Background: Research on cancer rehabilitation targeting young adult cancer survivors (YACS) is limited, and little is known about the positive health outcomes of rehabilitation programs tailored specifically for this vulnerable group.
Objective: The aim of this study was to investigate whether a complex rehabilitation program improved the health-related quality of life (HRQOL) and physical capacities of YACS.
Methods: A longitudinal prospective study using Norwegian norm-based comparisons was conducted. Twenty YACS (24–35 years old) with different cancer diagnoses participated in a complex rehabilitation program lasting for 6 months, focusing on goal setting, exercise, psychoeducation, individual follow-up, and peer support.
Results: Health-related quality of life was measured by EORTC QOL C-30 and the scores showed significant increases in overall HRQOL (P < .005–.001) and all functional dimensions (P < .001–.05) and a decrease in fatigue (P < .000–.05) and effect sizes between 0.72 and 1.30. Significant changes occurred within physical fitness (P < .005), lung capacity (P < .05), and left-hand strength (P < .001), but not right-hand strength and body mass index, with effect sizes between −0.04 and 0.48. The values of HRQOL were stable after a 1-year follow-up.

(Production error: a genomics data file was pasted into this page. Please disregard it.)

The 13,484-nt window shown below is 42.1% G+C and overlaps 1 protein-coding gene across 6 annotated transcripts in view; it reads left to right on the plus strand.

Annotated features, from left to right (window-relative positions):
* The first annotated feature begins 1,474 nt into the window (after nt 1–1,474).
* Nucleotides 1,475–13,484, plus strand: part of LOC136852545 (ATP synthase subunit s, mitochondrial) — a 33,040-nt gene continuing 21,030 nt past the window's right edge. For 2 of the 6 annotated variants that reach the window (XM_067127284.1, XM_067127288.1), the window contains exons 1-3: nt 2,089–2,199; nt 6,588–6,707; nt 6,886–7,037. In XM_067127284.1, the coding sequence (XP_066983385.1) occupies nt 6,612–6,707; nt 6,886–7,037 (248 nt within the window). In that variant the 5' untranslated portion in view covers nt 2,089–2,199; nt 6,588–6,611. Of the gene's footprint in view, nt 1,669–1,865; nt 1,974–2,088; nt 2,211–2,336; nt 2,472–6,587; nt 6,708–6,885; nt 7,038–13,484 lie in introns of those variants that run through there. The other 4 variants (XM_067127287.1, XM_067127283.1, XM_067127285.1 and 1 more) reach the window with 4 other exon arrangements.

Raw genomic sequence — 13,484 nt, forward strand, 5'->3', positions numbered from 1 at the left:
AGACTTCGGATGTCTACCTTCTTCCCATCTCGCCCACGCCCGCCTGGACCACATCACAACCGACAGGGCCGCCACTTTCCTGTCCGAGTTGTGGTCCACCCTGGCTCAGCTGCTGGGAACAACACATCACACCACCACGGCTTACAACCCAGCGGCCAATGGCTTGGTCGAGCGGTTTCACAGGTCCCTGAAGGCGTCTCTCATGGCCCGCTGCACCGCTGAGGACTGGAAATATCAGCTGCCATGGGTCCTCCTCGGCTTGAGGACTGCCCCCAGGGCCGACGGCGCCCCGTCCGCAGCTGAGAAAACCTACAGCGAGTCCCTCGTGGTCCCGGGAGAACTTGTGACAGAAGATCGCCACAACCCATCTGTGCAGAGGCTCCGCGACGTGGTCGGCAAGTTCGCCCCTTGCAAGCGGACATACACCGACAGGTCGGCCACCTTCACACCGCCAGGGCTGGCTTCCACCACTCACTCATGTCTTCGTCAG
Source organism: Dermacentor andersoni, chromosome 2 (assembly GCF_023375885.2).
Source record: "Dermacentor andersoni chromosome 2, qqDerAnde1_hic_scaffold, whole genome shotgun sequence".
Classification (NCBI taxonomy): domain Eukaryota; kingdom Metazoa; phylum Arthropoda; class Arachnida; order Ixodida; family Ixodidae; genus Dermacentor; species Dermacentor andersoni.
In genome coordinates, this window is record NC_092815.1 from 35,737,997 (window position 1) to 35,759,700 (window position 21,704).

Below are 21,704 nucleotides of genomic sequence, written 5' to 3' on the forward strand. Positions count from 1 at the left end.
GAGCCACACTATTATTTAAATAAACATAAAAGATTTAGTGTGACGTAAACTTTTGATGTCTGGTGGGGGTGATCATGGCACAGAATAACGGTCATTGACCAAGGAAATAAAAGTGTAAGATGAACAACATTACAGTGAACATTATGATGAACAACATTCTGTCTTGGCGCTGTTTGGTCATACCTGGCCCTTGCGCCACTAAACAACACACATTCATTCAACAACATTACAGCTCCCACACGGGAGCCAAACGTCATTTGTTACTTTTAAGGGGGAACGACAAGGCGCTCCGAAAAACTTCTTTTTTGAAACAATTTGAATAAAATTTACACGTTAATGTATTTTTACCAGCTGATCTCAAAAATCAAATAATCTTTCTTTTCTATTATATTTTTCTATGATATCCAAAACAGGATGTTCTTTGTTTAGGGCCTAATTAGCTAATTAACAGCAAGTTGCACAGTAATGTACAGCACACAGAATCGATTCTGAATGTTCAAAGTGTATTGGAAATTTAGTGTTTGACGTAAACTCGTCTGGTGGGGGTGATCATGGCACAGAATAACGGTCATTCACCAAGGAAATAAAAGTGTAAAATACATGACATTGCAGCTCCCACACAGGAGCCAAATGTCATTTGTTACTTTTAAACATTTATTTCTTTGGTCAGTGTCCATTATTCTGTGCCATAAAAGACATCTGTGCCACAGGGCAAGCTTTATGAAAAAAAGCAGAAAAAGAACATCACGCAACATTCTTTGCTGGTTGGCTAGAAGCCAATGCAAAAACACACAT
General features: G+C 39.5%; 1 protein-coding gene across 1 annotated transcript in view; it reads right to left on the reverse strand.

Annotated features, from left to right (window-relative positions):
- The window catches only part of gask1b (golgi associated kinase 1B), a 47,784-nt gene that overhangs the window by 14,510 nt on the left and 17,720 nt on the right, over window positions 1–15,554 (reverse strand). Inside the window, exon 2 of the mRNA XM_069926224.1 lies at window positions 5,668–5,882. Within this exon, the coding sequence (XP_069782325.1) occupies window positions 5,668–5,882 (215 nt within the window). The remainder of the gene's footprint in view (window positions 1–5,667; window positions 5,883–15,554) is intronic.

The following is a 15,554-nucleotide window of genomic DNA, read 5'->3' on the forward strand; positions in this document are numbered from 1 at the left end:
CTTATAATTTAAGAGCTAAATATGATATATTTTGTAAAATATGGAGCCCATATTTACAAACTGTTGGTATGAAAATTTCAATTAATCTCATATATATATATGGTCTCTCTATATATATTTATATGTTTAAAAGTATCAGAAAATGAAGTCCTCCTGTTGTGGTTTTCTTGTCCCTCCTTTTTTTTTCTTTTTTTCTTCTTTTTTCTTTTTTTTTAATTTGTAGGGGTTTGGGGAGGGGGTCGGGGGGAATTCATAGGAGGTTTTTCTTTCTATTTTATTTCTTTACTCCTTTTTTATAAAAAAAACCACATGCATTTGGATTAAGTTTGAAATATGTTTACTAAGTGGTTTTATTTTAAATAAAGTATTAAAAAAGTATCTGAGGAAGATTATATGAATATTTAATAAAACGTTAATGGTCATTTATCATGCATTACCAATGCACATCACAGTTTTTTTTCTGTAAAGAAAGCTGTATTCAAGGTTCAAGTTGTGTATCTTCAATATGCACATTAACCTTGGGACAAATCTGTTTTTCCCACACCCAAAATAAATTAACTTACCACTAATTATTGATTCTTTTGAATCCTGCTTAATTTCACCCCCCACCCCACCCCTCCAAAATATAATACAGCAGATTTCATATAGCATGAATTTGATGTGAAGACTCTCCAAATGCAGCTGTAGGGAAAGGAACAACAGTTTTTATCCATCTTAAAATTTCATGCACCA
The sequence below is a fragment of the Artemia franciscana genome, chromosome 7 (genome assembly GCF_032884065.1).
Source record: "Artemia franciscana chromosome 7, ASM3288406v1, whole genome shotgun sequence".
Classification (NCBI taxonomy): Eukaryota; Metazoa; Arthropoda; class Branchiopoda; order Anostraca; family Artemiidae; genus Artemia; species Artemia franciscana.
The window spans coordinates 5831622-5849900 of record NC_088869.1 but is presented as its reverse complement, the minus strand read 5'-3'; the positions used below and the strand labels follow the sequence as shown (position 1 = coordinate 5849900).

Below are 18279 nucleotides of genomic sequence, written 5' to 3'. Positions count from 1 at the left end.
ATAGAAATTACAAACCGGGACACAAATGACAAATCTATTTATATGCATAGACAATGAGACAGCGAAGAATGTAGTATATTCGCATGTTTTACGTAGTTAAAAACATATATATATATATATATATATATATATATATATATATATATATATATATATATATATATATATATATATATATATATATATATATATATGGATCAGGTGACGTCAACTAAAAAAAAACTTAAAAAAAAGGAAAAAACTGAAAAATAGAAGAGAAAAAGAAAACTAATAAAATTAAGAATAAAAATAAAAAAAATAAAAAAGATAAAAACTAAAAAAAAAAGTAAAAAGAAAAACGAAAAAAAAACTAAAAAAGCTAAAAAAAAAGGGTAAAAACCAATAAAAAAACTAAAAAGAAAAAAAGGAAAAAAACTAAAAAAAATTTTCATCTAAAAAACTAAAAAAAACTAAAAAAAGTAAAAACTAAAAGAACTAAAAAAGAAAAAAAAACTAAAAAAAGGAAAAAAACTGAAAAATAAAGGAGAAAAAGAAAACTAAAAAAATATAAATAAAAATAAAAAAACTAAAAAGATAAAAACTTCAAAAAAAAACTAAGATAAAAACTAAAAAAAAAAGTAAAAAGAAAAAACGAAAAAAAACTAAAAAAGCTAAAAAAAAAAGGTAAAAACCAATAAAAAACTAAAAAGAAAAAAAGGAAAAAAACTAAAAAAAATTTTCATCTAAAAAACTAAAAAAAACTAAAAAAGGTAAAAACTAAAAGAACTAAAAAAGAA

Conclusions: A complex cancer rehabilitation program especially tailored for YACS seems to build positive health outcomes such as HRQOL and physical capacity in a long-term perspective. The content and structure of the program were feasible with high compliance. The results underline the importance of targeting rehabilitation interventions to YACS in need after cancer treatment, acknowledging rehabilitation as a process that requires adequate time and follow-up.
Implications for practice: Healthcare providers should be aware of YACS’ symptom burden and monitor HRQOL and physical parameters to ascertain holistic cancer survivorship care.